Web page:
I had trouble separating the comic book from the character. For one thing, I think I wrote this around peak “but the comics were better” fanboyism. This was when The Dark Knight Rises, and The Amazing Spider-Man came out. Everyone else (I’m looking at you DC and Sony) screwed it up because they deviated too much from the source material. Batman couldn’t live up to The Dark Knight, and Spider-Man was receiving a too-soon reboot. Marvel planted its flag with The Avengers, but it still failed the Bechdel Test.

See up to this point, comic book movies always keeping women as sidekicks — Captain America: The Winter Soldier had Black Widow, Guardians of the Galaxy has Gamora, Thor has Jane, Iron Man has Pepper Potts. And being sidekicks, these women had little definition. Black Widow is “the spy”. Gamora is the “warrior-princess”. Pepper Potts is the sassy secretary. These are not characters, they’re archetypes. When you make a main character that character has to be “broken” in some way. And if you make a woman broken, you get flak saying “how dare you represent all women as [this condition]”.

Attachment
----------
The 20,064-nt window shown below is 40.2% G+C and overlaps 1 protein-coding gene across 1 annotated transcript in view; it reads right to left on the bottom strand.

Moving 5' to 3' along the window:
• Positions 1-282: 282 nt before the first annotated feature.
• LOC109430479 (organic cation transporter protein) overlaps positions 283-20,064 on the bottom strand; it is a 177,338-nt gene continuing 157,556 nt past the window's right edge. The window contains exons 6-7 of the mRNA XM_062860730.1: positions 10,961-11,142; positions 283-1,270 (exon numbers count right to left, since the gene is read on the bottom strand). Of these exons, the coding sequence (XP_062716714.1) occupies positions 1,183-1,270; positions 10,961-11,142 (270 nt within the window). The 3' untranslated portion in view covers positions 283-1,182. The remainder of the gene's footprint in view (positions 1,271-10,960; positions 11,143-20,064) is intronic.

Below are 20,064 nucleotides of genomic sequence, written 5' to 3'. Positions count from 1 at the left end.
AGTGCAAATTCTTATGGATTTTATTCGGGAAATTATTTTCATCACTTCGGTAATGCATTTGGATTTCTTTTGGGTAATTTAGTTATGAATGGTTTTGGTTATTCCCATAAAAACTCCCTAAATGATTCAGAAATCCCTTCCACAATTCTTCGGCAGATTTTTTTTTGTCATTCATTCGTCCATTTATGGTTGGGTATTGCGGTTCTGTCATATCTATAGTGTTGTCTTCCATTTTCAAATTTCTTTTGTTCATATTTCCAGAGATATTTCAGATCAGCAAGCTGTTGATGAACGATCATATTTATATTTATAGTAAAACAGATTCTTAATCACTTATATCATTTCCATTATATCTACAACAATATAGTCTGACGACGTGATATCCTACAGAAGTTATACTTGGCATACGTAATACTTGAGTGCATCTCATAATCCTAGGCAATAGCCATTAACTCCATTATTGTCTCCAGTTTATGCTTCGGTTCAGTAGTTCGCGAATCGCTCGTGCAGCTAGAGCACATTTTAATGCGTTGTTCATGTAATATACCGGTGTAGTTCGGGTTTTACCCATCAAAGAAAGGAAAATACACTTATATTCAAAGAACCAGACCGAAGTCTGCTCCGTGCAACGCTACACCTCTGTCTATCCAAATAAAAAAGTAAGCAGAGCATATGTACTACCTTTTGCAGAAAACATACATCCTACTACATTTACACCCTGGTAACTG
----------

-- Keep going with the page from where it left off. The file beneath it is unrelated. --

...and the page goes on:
Wonder Woman fights no criminals, pursues no bad guys. The movie is about World War I and takes a few pages from Apocalypse Now, traveling from the bureaucratic offices to the front lines. But where that storyline became darker and darker, Wonder Woman gives hope. Hope that, with courage and friends, you can take on anyone.

The concept of binding or being bound within the film is removed completely. There are no games and no rope play. Wonder Woman herself is never bound (in the comics, that’s her one weakness, so it’s surprising that doesn’t make it in). Moulston might not approve of the film, but he’s not here. And the world’s moved past that kind of Wonder Woman. Yes, it does stray from her original spirit, but it changes her character for the better.